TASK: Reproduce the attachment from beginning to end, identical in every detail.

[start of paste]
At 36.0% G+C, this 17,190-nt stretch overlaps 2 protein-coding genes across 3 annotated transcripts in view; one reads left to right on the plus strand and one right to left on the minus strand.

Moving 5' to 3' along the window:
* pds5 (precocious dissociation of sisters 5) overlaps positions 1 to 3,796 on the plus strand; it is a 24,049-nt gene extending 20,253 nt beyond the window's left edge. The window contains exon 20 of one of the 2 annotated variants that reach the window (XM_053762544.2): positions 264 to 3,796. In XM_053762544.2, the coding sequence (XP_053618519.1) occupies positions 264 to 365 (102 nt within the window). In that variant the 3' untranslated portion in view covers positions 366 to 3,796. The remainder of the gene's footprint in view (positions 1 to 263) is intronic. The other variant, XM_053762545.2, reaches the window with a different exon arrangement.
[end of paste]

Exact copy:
At 36.0% G+C, this 17,190-nt stretch overlaps 2 protein-coding genes across 3 annotated transcripts in view; one reads left to right on the plus strand and one right to left on the minus strand.

Moving 5' to 3' along the window:
* pds5 (precocious dissociation of sisters 5) overlaps positions 1 to 3,796 on the plus strand; it is a 24,049-nt gene extending 20,253 nt beyond the window's left edge. The window contains exon 20 of one of the 2 annotated variants that reach the window (XM_053762544.2): positions 264 to 3,796. In XM_053762544.2, the coding sequence (XP_053618519.1) occupies positions 264 to 365 (102 nt within the window). In that variant the 3' untranslated portion in view covers positions 366 to 3,796. The remainder of the gene's footprint in view (positions 1 to 263) is intronic. The other variant, XM_053762545.2, reaches the window with a different exon arrangement.